Question marks over immediate impact of Saudi female driving reforms

New report suggests narrowing of wage gap between Saudis and expats is needed

The decision to lift the ban on women driving in Saudi Arabia is unlikely to have any significant immediate impact, according to a new report; however the prediction is by no means clear cut.

News of the royal decree, lifting the ban, was broadly welcomed by both campaigners and political leaders when it was announced in September, with analysis by Bloomberg predicting the economy could grow by up to US$90bn by 2030, and reports that employment of women would be boosted.

But the latest ICAEW Economic Insight: Middle Eastreport, published every quarter by the Institute of Chartered Accountants in England and Wales, said that although the gradual easing in social restrictions should remove constraints to growth in Saudi Arabia, it was “cautious about the immediate impact of lifting the ban on women driving on female employment”.

“Plans to permit women to drive could save some households as much as $1,000 per month – particularly where women use a driver or taxis to get to their workplaces. The relaxation on women driving seems unlikely to have an immediate impact on female employment, though,” read the report.

In order to meet Saudi’s target to raise female labour participation to 30 per cent by 2030, the ICAEW said the country would need to narrow the gap in wage expectations between Saudi workers and expatriates. “Barring a big downward shift in wage expectations, a surge in public sector job creation, or a willingness on the part of firms to pay Saudi women more to do jobs currently filled by expatriates, it seems unlikely that the permission to drive will translate into many more working women,” according to the report.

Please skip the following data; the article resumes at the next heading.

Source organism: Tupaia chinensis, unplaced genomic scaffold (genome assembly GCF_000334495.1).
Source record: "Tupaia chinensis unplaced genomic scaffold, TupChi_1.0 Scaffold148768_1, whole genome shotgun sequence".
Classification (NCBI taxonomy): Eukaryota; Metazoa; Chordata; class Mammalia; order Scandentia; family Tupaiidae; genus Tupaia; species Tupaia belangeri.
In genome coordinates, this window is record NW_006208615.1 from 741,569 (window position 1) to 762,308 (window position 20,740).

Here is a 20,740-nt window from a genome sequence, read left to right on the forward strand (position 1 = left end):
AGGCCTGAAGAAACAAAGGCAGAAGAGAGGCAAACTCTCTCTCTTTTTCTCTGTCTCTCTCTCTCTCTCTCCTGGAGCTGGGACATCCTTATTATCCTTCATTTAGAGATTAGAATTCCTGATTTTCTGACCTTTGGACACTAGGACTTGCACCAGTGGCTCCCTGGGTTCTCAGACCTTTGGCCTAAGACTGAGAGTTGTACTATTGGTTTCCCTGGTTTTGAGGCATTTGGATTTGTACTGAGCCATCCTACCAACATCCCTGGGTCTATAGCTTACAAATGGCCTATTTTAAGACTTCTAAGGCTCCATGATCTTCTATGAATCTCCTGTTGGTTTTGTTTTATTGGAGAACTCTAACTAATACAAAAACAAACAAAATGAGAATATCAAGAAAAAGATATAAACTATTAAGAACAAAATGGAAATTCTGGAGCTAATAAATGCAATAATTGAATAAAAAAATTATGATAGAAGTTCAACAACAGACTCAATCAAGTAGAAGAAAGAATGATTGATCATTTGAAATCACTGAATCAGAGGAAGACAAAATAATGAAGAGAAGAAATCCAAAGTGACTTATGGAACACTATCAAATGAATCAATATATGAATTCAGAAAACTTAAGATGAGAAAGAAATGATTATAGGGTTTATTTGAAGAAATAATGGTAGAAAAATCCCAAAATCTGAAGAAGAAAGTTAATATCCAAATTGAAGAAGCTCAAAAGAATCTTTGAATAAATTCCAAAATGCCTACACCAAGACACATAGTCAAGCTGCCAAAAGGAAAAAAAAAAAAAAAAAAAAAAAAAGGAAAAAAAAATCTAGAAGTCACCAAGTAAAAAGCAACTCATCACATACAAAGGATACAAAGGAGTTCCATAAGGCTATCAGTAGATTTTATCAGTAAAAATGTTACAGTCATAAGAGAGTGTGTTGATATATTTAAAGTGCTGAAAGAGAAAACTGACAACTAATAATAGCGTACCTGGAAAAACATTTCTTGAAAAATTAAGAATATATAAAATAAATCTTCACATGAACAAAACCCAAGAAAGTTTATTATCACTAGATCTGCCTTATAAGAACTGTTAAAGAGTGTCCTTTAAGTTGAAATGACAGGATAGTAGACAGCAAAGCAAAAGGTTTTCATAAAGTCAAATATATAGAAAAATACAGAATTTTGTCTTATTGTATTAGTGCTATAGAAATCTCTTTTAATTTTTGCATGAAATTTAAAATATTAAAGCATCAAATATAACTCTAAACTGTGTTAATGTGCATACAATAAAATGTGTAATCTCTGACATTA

But not everyone agrees. Ellen R Wald, consultant and scholar at the Arabia Foundation, told People Management that based on her own research and conversations with Saudis, she thought it was “very likely that lifting the ban on driving will significantly raise female employment in the Kingdom”.

“I think the impact on women's employment will be immediately seen and may even be amplified by concurrent changes that are encouraging women to enter the labour force in Saudi Arabia,” she said. “These include hiring women air traffic controllers and allowing women to obtain licenses to open women-only gyms in Saudi Arabia, which had previously been prohibited.”

Lifting the ban will also increase family efficiency, she said. “The ability to drive will provide flexibility and freedom to women who want to work but find it too difficult and inconvenient to rely on others for transportation,” said Wald. “I would also expect to see a rise in part-time employment of women, precisely because driving themselves will provide the kind of flexibility and convenience that many women seek in the workplace.”

Wald said the most immediate impact had been felt in the area of transport, with taxi companies, car services, insurance companies and driving schools already hiring women to provide services for female drivers. “The government is also hiring women to provide licensing services to other women,” she added.

More than 8,000 Saudi women have applied for support programmes designed to help them into employment in the country’s private sector, according to local media reports.

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